Key Talking Points:
- USD/MXN reverses bearish momentum as yields stabilize
- Banxico is likely to continue its hiking cycle in November
USD/MXN is back at 20.30 pesos per dollar despite attempting to break below the 76.4% Fibonacci (20.18) at the end of last week. The move lower was a consolidation of the bearish momentum that took over two weeks prior, when the USD had exhausted its rally after seeing USD/MXN reach a 7-month high (20.90).
USD/MXN Daily chart
The pair has been – for the most part – trading in a pretty stable range since April, but a few false breakouts along the way had kept momentum building. There is an area of confluence up ahead (20.33 – 20.43) which has seen some strong resistance in the past so I would expect this time to be no different. But, if this area is cleared, 20.60 or even 20.80 could be back on the table. Alternatively, persistent rejection around this area may see speculators grow confident that additional moves lower can be achieved, bringing a move below 20.12 back into focus.
A lot of this move will be determined by the Dollar side of the trade, with the Fed meeting in focus for next week. Yield curves have started to flatten – brought down further after the hawkish BOC meeting on Wednesday – as investors expect Central Banks to become more hawkish, pushing up short-term rates, and moving out from longer-term bonds, pushing down rates, as there is less need to hedge inflation in the future. This will weigh on the Dollar, which has been shadowing longer-term yields, at the same time that risk-on sentiment reduces the need for safe-haven demand. The reaction in markets from the current central bank meetings is going to be slightly hard to judge, especially given how hawkish market expectations are on rate hikes. The inability to deliver a hawkish enough message will be a detriment to the local currency, but what would a rate hike in November actually mean? The initial reaction would likely be bullish but the risk of a policy mistake given stagnating growth may eventually weigh the currency down.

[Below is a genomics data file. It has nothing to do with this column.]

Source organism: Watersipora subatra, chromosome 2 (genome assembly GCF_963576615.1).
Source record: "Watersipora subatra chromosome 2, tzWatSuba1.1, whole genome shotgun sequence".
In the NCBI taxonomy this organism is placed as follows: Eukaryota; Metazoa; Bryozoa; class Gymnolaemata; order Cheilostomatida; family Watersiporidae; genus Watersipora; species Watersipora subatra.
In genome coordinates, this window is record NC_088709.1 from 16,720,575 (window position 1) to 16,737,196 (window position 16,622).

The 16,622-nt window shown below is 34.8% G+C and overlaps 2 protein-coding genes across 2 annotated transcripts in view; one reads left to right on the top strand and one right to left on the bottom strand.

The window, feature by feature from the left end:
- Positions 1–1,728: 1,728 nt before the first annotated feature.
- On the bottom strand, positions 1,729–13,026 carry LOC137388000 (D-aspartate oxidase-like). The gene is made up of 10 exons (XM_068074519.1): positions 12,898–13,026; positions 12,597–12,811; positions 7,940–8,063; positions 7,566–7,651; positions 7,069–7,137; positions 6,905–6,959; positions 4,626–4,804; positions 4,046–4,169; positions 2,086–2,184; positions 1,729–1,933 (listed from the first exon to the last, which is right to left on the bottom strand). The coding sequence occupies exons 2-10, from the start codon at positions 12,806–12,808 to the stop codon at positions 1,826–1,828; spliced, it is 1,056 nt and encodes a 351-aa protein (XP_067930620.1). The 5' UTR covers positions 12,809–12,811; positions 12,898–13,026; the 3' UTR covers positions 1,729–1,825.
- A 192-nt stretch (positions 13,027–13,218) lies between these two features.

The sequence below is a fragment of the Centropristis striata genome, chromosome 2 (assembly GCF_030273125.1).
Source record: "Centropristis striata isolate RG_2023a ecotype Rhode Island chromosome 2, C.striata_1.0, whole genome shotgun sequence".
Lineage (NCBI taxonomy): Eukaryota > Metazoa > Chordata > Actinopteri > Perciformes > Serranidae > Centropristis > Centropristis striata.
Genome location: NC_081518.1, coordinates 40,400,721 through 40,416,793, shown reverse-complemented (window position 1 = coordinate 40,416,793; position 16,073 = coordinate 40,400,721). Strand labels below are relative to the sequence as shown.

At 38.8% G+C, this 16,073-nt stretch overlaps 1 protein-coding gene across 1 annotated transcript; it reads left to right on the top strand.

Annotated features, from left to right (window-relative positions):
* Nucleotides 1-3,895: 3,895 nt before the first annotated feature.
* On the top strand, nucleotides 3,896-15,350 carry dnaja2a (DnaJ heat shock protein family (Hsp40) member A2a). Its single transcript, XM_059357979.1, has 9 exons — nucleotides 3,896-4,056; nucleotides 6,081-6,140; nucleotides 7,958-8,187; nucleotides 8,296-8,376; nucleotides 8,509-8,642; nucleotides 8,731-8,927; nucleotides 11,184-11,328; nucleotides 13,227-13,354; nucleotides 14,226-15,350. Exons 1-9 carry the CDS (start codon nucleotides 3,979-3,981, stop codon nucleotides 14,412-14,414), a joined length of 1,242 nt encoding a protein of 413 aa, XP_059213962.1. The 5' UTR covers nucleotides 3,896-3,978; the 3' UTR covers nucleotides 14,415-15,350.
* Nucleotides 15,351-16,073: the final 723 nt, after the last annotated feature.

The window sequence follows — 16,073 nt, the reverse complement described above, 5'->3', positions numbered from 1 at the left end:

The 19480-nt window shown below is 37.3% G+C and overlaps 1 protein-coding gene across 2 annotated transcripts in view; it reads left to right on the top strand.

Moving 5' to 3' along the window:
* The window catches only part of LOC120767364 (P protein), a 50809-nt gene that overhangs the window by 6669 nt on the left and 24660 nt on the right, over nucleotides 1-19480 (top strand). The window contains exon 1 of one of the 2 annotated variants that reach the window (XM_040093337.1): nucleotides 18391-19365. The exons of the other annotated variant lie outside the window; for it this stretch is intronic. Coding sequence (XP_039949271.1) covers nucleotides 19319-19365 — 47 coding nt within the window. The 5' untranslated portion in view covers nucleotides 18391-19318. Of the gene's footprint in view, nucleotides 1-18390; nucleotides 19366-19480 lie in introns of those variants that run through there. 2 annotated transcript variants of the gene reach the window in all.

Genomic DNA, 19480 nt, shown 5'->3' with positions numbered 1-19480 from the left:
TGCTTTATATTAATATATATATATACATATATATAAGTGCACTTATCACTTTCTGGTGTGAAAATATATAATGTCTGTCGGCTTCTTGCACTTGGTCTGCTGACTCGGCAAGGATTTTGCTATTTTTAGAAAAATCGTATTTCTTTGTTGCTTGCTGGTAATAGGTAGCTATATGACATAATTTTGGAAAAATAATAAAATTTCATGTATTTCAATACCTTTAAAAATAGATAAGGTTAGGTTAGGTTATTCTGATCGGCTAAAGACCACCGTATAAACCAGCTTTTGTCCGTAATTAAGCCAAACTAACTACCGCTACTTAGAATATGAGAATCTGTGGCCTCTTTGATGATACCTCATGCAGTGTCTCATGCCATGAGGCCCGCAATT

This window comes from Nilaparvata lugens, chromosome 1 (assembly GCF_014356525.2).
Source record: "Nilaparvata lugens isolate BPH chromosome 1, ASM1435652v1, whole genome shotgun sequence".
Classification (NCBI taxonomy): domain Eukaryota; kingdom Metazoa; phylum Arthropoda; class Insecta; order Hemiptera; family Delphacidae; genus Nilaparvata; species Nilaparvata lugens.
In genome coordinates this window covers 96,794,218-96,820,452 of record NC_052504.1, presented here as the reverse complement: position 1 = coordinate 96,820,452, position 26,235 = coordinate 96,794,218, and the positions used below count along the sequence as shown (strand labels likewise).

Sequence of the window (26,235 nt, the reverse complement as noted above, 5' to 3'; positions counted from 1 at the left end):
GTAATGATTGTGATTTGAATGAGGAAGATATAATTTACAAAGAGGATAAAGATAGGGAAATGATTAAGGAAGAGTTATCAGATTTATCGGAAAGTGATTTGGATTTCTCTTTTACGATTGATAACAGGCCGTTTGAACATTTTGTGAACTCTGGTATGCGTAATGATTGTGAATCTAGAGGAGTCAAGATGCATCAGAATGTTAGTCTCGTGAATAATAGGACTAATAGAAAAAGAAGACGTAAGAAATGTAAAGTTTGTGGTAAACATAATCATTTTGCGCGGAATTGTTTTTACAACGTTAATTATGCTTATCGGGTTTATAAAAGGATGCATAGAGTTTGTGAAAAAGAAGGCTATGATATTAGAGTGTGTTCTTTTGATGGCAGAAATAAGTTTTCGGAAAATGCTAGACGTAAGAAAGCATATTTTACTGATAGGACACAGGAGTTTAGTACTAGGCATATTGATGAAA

Can this be applied to the Fed next week? Markets aren’t really pricing in a rate hike by the Fed until the end of the first half of 2022 which means investors are likely to be more focused on the messaging around inflation and its “transitory” nature. They’ll also be expecting the Fed to announce it will start tapering its asset purchases, one of the tools it has available before resorting to rate hikes. But the Fed can’t alter the supply-side dynamics that are causing prices to surge, which means it may need to start hiking rates sooner than expected in order to alter demand-side pressures.
On the Peso side, Banxico will be holding its November interest rate decision meeting in two weeks. Market expectations have been growing for the bank to raise the key rate by 50 basis points to 5.25%, which would be an acceleration from consecutive 25 bps hikes it has been delivering since June. If so, this would likely lift the Peso a little bit and would make the Mexican currency more attractive for those investors seeking carry trade advantages. Even if the rate hike is limited to 25 bps – given how inflation in Mexico has been less aggressive than in other emerging markets – it would still fall in line with the general market consensus, offering the Peso a little bid along the way, especially now that currencies are really driven by interest rate differentials.
— Written by Daniela Sabin Hathorn, Market Analyst
Follow Daniela on Twitter @HathornSabin